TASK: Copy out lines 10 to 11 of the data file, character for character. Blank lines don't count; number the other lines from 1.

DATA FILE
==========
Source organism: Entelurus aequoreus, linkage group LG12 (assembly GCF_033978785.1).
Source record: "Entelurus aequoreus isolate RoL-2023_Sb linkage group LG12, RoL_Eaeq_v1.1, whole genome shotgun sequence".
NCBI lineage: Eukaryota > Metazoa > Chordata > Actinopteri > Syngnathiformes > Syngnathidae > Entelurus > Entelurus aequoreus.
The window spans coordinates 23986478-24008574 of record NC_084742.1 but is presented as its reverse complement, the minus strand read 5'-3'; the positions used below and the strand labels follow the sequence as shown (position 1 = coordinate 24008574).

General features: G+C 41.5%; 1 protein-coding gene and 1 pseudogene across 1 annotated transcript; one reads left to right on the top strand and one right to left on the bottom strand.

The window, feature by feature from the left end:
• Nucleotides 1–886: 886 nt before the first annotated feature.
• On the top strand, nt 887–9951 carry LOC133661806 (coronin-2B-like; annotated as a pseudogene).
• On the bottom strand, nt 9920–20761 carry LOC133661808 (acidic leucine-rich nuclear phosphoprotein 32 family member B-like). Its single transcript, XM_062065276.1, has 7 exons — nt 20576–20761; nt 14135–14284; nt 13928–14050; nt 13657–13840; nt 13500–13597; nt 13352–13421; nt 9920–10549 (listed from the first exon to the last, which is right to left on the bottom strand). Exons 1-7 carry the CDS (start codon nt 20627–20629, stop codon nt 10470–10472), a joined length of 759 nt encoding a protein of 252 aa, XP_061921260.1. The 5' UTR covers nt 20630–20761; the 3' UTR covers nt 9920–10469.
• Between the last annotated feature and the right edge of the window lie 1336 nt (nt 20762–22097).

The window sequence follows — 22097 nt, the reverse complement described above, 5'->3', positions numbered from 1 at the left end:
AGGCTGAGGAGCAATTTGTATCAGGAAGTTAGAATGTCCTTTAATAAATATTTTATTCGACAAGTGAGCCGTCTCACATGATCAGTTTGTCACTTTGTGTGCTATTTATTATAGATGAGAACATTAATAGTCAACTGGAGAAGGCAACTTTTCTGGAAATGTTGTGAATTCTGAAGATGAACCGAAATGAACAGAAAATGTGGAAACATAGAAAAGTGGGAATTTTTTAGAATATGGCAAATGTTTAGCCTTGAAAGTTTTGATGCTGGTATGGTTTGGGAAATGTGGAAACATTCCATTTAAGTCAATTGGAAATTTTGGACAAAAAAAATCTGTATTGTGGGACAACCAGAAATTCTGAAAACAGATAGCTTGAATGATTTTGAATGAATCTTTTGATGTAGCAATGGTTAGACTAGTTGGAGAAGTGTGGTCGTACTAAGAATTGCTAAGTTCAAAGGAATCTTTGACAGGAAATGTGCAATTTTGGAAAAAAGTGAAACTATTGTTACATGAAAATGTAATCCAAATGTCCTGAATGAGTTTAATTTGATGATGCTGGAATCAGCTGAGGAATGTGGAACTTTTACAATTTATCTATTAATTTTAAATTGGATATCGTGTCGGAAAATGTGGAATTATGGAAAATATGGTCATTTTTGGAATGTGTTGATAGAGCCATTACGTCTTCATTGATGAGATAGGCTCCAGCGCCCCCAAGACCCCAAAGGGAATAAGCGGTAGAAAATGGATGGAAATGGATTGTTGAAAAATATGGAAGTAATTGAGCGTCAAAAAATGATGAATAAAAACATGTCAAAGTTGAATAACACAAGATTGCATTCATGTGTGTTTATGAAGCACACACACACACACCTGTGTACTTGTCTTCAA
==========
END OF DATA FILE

• Between the last annotated feature and the right edge of the window lie 1336 nt (nt 20762–22097).

The window sequence follows — 22097 nt, the reverse complement described above, 5'->3', positions numbered from 1 at the left end: